Studies show evidence of lemon balm’s ability to reduce gastrointestinal pain and decrease symptoms of irritable bowel disease.

5. Cinnamon 

The herb cinnamon is widely known for its culinary use, but its anti-inflammatory properties make it one of the most supportive herbs for irritable bowel disease. This makes it one of the top herbs for intestinal inflammation.

An animal study discovered that cinnamon essential oil has the ability to reduce inflammatory symptoms involved with IBD. Researchers found that cinnamon’s antimicrobial properties may also reduce the severity of IBD as well as promote gut health. 

Another animal trial found that cinnamon extract and one of its main active constituents, cinnamaldehyde, was able to reduce inflammation in cases of ulcerative colitis. The extract also reduced the number of biomarkers that create fibroids in the gastrointestinal tract. 

An in vitro study discovered that cinnamon extract has the ability to inhibit the inflammatory response. The extract was able to reduce inflamed tissue of the gut by regulating t-cells. 

The German Commission E (1998) approved cinnamon bark for gastrointestinal health, including for bloating, flatulence, and loss of appetite.

Additionally, the European Scientific Cooperative on Phytotherapy (ESCOP) and European Medicines Agency note that cinnamon bark is helpful for treating those experiencing mild diarrhea.

Click here to learn more about the best way to add cinnamon to your diet.


A combination of both animal and in vitro research indicates that cinnamon may reduce the severity of IBD symptoms. Human studies are required to confirm this finding.

6. Ginger

Ginger is a rhizome that is one of the most well-known herbs for irritable bowel disease and other gastrointestinal issues. 

In an animal study, ginger extract was able to reduce inflammation in rats with IBS. The extract, specifically the gingerol content, decreased pro-inflammatory markers which could help reduce severe chronic inflammation caused by IBS.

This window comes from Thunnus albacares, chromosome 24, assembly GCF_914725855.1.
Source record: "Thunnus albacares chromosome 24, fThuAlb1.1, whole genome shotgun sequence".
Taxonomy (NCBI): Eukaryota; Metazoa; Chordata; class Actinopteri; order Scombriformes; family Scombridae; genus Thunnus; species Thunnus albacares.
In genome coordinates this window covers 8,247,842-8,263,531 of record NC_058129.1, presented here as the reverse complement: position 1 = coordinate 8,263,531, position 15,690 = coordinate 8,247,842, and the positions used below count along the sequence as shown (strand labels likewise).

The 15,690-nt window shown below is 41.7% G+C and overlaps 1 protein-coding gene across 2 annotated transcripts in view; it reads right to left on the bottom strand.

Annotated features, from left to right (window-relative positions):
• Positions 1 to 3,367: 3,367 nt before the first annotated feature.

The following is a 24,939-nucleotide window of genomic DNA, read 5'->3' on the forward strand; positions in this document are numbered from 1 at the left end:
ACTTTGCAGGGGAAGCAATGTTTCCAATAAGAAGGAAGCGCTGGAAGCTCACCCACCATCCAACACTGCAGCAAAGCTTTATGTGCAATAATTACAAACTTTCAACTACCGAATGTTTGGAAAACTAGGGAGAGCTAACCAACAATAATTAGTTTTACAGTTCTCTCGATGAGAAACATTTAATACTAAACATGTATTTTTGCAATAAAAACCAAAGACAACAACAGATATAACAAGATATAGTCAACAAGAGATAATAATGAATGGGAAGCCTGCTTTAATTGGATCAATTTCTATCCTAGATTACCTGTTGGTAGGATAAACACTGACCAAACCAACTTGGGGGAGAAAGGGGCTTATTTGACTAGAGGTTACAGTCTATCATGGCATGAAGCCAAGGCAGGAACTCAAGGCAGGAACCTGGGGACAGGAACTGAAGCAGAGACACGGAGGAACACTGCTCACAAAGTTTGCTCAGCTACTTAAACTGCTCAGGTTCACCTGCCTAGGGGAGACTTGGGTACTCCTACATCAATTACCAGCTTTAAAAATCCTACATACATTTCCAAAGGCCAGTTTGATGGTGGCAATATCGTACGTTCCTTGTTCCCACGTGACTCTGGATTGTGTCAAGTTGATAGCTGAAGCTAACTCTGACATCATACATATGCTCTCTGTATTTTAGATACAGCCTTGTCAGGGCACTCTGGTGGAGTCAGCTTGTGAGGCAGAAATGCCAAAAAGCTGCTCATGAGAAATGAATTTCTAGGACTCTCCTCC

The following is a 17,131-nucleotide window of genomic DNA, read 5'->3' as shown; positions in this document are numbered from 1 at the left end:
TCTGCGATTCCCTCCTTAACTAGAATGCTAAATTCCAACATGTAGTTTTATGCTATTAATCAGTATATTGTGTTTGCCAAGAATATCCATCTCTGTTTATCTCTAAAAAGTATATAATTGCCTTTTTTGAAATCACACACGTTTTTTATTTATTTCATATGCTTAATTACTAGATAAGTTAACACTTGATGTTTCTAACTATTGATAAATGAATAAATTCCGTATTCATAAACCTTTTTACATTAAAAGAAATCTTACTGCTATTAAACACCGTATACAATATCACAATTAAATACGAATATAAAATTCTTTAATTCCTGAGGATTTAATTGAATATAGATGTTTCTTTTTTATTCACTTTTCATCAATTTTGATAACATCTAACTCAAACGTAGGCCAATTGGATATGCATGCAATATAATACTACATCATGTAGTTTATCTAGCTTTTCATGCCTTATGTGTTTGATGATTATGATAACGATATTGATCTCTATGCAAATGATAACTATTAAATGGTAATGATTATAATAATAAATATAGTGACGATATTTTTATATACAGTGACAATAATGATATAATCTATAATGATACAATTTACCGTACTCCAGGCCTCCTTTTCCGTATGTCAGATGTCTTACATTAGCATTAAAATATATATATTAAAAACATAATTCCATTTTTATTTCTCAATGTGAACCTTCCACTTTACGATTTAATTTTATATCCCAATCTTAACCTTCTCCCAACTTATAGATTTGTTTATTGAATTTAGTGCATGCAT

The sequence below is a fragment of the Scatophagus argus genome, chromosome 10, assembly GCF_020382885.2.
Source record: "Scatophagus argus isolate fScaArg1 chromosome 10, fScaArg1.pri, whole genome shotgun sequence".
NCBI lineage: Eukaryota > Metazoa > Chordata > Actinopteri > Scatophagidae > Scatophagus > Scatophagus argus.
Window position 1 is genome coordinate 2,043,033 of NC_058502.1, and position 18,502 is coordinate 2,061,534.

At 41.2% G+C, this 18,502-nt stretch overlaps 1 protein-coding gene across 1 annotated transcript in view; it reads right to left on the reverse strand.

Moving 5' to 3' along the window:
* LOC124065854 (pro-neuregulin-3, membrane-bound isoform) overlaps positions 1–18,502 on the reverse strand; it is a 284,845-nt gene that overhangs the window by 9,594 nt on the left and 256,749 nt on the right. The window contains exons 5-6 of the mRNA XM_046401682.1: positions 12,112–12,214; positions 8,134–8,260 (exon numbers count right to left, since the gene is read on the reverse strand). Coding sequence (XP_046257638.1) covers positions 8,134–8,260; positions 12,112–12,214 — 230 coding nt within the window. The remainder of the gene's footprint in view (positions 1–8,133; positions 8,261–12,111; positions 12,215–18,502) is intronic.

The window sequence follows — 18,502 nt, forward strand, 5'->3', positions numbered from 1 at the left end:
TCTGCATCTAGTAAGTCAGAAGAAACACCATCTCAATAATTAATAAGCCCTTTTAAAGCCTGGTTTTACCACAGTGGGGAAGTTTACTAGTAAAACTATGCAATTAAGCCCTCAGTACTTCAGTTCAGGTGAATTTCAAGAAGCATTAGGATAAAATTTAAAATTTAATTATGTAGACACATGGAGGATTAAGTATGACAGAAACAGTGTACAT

In a pilot study, 45 participants with IBS found less than effective results when comparing the placebo to the ginger group. Researchers noted, however, that a larger trial with ginger could potentially produce effective trends due to the study’s encouraging data.  

The European Medicines Agency mentions that ginger is a supportive therapeutic option for mild complaints of the gut.


Studies show that ginger may work to reduce inflammation caused by IBS, but further human clinical research is needed for the verification of this finding.

7. Devil’s Claw  

Devil’s claw is considered one of the top anti-inflammatory herbs for irritable bowel disease.

The inhibition of the inflammation response is thought to be due to the active constituents in devil’s claw, iridoid glycosides.

In an animal study, devil’s claw extract was able to regulate the immune, inflammatory, and oxidative stress response in rat colon specimens that had ulcerative colitis. The application was well-tolerated by the cells in the colon specimen implying that devil’s claw extract might be helpful for attenuating IBD symptoms.